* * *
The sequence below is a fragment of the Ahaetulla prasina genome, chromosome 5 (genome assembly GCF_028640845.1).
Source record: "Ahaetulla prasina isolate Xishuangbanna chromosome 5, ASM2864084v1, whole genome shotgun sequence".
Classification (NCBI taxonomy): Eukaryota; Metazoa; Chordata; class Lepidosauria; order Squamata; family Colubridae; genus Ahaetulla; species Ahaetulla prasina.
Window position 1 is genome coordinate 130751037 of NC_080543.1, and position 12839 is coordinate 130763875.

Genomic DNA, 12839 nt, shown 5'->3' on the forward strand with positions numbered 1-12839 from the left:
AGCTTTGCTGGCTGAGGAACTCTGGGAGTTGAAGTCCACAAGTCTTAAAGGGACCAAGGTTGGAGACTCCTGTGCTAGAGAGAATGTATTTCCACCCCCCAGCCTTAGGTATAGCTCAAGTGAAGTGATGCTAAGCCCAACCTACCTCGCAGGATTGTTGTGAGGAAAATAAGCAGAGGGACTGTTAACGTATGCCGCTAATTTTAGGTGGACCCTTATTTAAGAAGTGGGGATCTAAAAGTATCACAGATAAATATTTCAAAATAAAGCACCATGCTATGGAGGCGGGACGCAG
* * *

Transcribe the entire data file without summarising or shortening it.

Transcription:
The sequence below is a fragment of the Ahaetulla prasina genome, chromosome 5 (genome assembly GCF_028640845.1).
Source record: "Ahaetulla prasina isolate Xishuangbanna chromosome 5, ASM2864084v1, whole genome shotgun sequence".
Classification (NCBI taxonomy): Eukaryota; Metazoa; Chordata; class Lepidosauria; order Squamata; family Colubridae; genus Ahaetulla; species Ahaetulla prasina.
Window position 1 is genome coordinate 130751037 of NC_080543.1, and position 12839 is coordinate 130763875.

Genomic DNA, 12839 nt, shown 5'->3' on the forward strand with positions numbered 1-12839 from the left:
AGCTTTGCTGGCTGAGGAACTCTGGGAGTTGAAGTCCACAAGTCTTAAAGGGACCAAGGTTGGAGACTCCTGTGCTAGAGAGAATGTATTTCCACCCCCCAGCCTTAGGTATAGCTCAAGTGAAGTGATGCTAAGCCCAACCTACCTCGCAGGATTGTTGTGAGGAAAATAAGCAGAGGGACTGTTAACGTATGCCGCTAATTTTAGGTGGACCCTTATTTAAGAAGTGGGGATCTAAAAGTATCACAGATAAATATTTCAAAATAAAGCACCATGCTATGGAGGCGGGACGCAG